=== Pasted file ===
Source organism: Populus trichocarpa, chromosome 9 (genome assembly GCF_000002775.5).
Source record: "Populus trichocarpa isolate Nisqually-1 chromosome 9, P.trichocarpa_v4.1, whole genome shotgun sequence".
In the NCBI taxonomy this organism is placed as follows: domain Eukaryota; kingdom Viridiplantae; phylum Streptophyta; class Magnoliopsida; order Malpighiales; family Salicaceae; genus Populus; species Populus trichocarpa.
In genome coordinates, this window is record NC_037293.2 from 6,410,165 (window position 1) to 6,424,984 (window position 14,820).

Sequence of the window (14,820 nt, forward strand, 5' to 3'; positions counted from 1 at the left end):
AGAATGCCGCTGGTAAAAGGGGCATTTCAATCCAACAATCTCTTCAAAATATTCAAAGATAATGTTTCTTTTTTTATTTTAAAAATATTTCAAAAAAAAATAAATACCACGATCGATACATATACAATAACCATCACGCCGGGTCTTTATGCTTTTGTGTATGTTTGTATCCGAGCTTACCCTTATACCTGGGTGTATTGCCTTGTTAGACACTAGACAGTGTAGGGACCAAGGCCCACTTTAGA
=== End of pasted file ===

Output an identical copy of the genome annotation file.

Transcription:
Source organism: Populus trichocarpa, chromosome 9 (genome assembly GCF_000002775.5).
Source record: "Populus trichocarpa isolate Nisqually-1 chromosome 9, P.trichocarpa_v4.1, whole genome shotgun sequence".
In the NCBI taxonomy this organism is placed as follows: domain Eukaryota; kingdom Viridiplantae; phylum Streptophyta; class Magnoliopsida; order Malpighiales; family Salicaceae; genus Populus; species Populus trichocarpa.
In genome coordinates, this window is record NC_037293.2 from 6,410,165 (window position 1) to 6,424,984 (window position 14,820).

Sequence of the window (14,820 nt, forward strand, 5' to 3'; positions counted from 1 at the left end):
AGAATGCCGCTGGTAAAAGGGGCATTTCAATCCAACAATCTCTTCAAAATATTCAAAGATAATGTTTCTTTTTTTATTTTAAAAATATTTCAAAAAAAAATAAATACCACGATCGATACATATACAATAACCATCACGCCGGGTCTTTATGCTTTTGTGTATGTTTGTATCCGAGCTTACCCTTATACCTGGGTGTATTGCCTTGTTAGACACTAGACAGTGTAGGGACCAAGGCCCACTTTAGA